The caseworkers informed Mrs. Chayo that they had been instructed to take her children to a hospital for a medical examination. They told Mrs. Chayo that she could not accompany them in the cab, but could be present at the hospital. Mrs. Chayo requested that the caseworkers wait approximately one hour for her husband to return. The caseworkers were not willing to wait, but permitted Mrs. Chayo to call a family friend, Rabbi Lieberman, to accompany her to the hospital. Upon his arrival, the caseworkers apprised Rabbi Lieberman of the allegations contained in the 2221 Report. Rabbi Lieberman opposed the removal of the children from the Chayo home. The caseworkers called their supervisor, Ms. Rollins, explained the situation, and were instructed to call the police for assistance in the removal of the Chayo children. Police Officers David Riol and James Carfora arrived and, after learning of the alleged child abuse and the caseworkers' intent to take the children to the hospital, contacted their supervisor.

 Shortly thereafter, Mr. Chayo arrived and then Sergeant McCabe and Police Officer Sharon Paul. The caseworkers presented McCabe with the 2221 Report and explained to him that they had been instructed to have the children examined. The Chayo family lawyer, Mr. Yisroel Schulman, arrived at the Chayo home and insisted that the children could not be examined without a court order or parental consent. Both Mr. Schulman and Sergeant McCabe spoke on the phone with Ms. Rollins and Ms. Rickson. McCabe also spoke with his own superior, Captain Robert Mescallotto. The police agreed to aid in the removal of the Chayo children.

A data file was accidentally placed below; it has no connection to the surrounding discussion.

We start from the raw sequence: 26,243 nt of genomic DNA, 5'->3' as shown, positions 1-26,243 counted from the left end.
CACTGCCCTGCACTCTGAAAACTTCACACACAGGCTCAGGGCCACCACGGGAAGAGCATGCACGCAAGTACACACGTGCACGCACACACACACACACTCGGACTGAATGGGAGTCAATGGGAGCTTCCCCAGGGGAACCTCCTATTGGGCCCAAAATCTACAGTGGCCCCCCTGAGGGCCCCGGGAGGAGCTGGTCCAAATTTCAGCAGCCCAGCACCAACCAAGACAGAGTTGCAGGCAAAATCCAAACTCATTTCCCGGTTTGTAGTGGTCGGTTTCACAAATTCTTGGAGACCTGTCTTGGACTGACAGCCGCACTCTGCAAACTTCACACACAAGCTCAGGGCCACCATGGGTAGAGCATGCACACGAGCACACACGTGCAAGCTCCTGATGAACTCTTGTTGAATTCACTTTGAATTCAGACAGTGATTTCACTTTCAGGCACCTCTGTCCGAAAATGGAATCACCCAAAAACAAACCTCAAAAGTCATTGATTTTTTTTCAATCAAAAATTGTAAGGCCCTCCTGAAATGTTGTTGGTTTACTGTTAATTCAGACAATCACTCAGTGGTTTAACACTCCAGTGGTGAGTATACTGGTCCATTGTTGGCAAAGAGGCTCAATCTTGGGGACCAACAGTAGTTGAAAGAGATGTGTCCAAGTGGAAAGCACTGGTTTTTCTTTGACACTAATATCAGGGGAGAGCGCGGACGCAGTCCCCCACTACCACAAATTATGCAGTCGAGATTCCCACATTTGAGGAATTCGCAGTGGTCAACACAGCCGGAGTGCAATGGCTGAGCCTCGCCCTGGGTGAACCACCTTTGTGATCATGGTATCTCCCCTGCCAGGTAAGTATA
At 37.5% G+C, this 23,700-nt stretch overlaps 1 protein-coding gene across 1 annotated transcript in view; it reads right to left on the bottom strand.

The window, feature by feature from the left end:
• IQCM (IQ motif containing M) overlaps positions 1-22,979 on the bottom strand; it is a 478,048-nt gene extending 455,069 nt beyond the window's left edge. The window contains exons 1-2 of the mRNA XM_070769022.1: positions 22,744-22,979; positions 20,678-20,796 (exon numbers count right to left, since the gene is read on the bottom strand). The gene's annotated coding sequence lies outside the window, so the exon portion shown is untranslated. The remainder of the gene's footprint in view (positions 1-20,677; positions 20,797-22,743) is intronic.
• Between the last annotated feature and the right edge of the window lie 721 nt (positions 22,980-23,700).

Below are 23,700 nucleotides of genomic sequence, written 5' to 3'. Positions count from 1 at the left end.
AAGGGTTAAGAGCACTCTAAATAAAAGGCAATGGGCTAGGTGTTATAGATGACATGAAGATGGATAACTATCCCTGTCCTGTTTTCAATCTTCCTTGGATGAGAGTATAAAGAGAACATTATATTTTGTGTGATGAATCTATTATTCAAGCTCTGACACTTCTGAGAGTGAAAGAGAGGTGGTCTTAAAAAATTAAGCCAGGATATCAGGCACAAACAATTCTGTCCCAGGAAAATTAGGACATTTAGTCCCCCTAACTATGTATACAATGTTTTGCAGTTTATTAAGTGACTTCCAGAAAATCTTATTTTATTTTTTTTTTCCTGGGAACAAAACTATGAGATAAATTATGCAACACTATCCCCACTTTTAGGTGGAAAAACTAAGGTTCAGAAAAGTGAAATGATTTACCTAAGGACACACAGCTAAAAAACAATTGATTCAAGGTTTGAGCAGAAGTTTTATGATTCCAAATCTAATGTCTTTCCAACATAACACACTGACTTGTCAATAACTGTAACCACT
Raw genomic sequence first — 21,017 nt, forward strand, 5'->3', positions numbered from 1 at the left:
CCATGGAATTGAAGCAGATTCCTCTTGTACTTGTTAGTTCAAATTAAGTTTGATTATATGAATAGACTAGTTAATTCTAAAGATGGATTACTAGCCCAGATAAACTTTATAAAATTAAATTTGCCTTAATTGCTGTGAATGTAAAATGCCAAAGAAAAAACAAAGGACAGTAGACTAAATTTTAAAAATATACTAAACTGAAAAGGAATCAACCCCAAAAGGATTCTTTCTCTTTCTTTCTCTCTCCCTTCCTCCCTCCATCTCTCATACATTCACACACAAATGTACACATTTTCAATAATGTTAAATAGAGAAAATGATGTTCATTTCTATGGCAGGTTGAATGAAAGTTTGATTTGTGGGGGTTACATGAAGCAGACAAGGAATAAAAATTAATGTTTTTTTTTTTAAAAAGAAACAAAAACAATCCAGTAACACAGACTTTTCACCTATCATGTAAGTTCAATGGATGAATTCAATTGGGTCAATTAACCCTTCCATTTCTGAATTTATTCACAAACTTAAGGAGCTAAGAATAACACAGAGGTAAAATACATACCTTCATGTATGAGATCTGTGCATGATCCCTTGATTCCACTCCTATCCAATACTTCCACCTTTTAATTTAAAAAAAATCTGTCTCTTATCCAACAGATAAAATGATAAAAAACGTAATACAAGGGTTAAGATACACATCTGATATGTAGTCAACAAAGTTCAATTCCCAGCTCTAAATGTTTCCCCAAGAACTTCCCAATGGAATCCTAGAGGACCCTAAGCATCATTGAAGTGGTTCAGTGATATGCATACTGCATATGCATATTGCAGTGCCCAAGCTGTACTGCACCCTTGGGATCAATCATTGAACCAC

An argument ensued regarding which hospital the children would be taken to. The caseworkers and police officers were concerned that Rabbi Lieberman and Mr. Schulman would interrupt and frustrate the medical examinations. Accordingly, the caseworkers decided that they would not inform the parents of which hospital they were taking the children to until later that evening. The caseworkers took the children to St. Vincent's Hospital at about 11:00 p.m. The attending physician examined the children and ordered x-rays taken of Chaya Mushka and Rachel Lea. The results of the medical examinations revealed no physical evidence of child abuse. At about 4:00 a.m., Ms. Rickson was informed of the results and instructed the caseworkers to return the Chayo children to their home. The children were returned shortly thereafter and their parents were notified that no signs of abuse were found.

 III. QUALIFIED IMMUNITY

 Qualified immunity shields government officials whose "conduct does not violate clearly established statutory or constitutional rights of which a reasonable person would have known" Harlow v. Fitzgerald, 457 U.S. 800, 818, 73 L. Ed. 2d 396, 102 S. Ct. 2727 (1982). This doctrine promotes the "'public interest in encouraging the vigorous exercise of official authority'" by protecting officials performing discretionary functions. ...